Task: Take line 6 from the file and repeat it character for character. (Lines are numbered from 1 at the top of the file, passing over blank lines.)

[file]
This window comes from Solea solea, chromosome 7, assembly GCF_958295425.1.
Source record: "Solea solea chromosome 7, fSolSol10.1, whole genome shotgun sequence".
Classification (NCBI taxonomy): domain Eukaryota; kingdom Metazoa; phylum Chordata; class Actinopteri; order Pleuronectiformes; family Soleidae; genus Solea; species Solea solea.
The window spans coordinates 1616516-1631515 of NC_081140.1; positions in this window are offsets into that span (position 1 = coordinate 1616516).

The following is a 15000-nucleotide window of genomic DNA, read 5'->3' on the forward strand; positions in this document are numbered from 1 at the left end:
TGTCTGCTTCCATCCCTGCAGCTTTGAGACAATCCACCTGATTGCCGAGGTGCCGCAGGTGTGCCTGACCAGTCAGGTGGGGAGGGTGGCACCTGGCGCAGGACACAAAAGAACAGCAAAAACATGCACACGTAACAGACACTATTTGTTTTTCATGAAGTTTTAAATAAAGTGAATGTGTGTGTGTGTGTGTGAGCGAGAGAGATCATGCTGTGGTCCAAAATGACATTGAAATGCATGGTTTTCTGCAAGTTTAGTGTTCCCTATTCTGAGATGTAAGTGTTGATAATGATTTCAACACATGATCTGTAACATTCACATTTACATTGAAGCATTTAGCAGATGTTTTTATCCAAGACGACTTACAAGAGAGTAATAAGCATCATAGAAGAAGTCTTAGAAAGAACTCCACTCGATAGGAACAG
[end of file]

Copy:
TGTCTGCTTCCATCCCTGCAGCTTTGAGACAATCCACCTGATTGCCGAGGTGCCGCAGGTGTGCCTGACCAGTCAGGTGGGGAGGGTGGCACCTGGCGCAGGACACAAAAGAACAGCAAAAACATGCACACGTAACAGACACTATTTGTTTTTCATGAAGTTTTAAATAAAGTGAATGTGTGTGTGTGTGTGTGAGCGAGAGAGATCATGCTGTGGTCCAAAATGACATTGAAATGCATGGTTTTCTGCAAGTTTAGTGTTCCCTATTCTGAGATGTAAGTGTTGATAATGATTTCAACACATGATCTGTAACATTCACATTTACATTGAAGCATTTAGCAGATGTTTTTATCCAAGACGACTTACAAGAGAGTAATAAGCATCATAGAAGAAGTCTTAGAAAGAACTCCACTCGATAGGAACAG